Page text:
“ The loss that I and the nation have sustained, by the death of the king, my grandfather, would have been severely felt at any time, but, coming at so critical a juncture, and so unexpected, it is by many circumstances augmented, and the weight now falling upon me much increased : I feel my own insufficiency to support it as I wish; but, animated by the tenderest affection for this my native country, and depending on the advice, experience, and abilities of your lordships, on the support and assistance of every honest man, I enter with chearfulness into this arduous situation, and shall make it the business of my life, to promote, in every thing, the glory and happiness of these kingdoms, to preserve and strengthen both the constitution in church and state; and as I mount the throne in the midst of an expensive, but just and necessary war, I shall endeavour to prosecute it in the manner the most likely to bring on an honourable and lasting peace, in concert with my allies.”
The addresses which flowed from every quarter, were couched in terms of sincere loyalty and duty ; but none breathed more ardently the dictates of heartfelt and pious sentiments, than the following which the venerable Dr. Sherlock, Bishop of London, sent to the king, on the first of November.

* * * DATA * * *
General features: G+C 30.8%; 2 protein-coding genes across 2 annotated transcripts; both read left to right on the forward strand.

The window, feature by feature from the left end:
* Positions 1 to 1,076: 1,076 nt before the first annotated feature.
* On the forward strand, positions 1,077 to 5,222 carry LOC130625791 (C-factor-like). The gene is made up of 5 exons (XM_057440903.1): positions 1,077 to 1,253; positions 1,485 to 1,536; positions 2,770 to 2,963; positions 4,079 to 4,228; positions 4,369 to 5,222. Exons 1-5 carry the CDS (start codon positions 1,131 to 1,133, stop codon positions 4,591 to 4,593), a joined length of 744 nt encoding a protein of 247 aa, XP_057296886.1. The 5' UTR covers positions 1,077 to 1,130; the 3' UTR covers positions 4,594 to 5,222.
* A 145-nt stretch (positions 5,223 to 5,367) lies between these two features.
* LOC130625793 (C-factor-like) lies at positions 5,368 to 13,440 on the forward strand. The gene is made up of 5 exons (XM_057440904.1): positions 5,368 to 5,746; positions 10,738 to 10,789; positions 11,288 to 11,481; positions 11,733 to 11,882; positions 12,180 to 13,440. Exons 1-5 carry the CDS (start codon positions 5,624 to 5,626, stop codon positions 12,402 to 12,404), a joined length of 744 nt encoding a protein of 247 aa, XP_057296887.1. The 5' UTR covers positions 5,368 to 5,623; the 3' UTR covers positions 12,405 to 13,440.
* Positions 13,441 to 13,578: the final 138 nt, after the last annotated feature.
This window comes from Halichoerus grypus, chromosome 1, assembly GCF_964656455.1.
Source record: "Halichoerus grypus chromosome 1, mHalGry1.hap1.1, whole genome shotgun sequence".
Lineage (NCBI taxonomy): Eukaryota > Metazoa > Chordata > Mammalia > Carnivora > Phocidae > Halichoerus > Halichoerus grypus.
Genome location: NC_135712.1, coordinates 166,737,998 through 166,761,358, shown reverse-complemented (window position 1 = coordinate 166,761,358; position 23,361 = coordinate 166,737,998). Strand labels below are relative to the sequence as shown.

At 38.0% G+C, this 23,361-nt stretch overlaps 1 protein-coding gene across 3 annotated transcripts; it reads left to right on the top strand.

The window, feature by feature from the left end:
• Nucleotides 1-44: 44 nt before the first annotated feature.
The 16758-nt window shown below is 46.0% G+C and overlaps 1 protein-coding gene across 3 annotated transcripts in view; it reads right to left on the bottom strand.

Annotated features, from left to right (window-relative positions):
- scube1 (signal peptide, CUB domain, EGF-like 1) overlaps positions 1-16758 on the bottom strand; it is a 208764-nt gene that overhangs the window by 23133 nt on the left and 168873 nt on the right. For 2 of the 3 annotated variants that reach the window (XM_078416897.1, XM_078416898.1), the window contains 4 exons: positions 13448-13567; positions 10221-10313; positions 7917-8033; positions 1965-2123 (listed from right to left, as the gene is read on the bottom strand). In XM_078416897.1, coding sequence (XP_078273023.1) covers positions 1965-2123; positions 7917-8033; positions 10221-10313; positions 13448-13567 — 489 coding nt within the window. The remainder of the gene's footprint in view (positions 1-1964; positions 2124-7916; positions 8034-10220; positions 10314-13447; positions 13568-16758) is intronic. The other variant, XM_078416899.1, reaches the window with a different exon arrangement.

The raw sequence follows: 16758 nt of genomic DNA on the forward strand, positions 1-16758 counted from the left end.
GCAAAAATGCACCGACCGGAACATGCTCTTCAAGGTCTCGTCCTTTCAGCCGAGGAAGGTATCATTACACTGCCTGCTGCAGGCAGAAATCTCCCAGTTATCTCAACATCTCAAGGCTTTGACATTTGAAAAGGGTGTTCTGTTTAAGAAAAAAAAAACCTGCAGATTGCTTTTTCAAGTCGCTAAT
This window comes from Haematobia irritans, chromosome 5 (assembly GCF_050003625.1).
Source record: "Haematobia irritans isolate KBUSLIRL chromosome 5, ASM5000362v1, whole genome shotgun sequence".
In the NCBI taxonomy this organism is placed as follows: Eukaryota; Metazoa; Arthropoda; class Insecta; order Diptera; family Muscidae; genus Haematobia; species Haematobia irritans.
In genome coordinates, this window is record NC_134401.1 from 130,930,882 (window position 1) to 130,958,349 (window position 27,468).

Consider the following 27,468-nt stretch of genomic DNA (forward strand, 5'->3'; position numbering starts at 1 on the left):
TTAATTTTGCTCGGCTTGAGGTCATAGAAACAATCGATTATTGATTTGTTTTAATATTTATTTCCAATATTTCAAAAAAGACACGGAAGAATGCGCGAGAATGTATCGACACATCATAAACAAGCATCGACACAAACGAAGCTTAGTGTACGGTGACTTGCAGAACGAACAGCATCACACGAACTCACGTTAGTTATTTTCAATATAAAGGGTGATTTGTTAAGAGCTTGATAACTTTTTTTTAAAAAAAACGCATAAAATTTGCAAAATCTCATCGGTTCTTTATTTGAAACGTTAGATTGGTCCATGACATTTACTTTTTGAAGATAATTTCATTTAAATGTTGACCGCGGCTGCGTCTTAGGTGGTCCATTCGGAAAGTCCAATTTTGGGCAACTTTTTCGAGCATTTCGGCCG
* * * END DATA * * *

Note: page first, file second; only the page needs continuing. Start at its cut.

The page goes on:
" SIRE, “ Amidst the congratulations that surround the throne, permit me lay before your majesty, a heart, which, though oppressed with age and infirmity, is no stranger to the joys of my country.
" When the melancholy news of the late king's demise reached us, it naturally led us to consider the loss we had sustained, and upon what our hopes of futurity depended : the first part excited grief, and put all the tender passions into motion ; but the second brought life and spirit with it, and wiped the tears from every face. Oh! how graciously did the Providence of God provide for a successor, able to bear the weight of government in that unexpected event.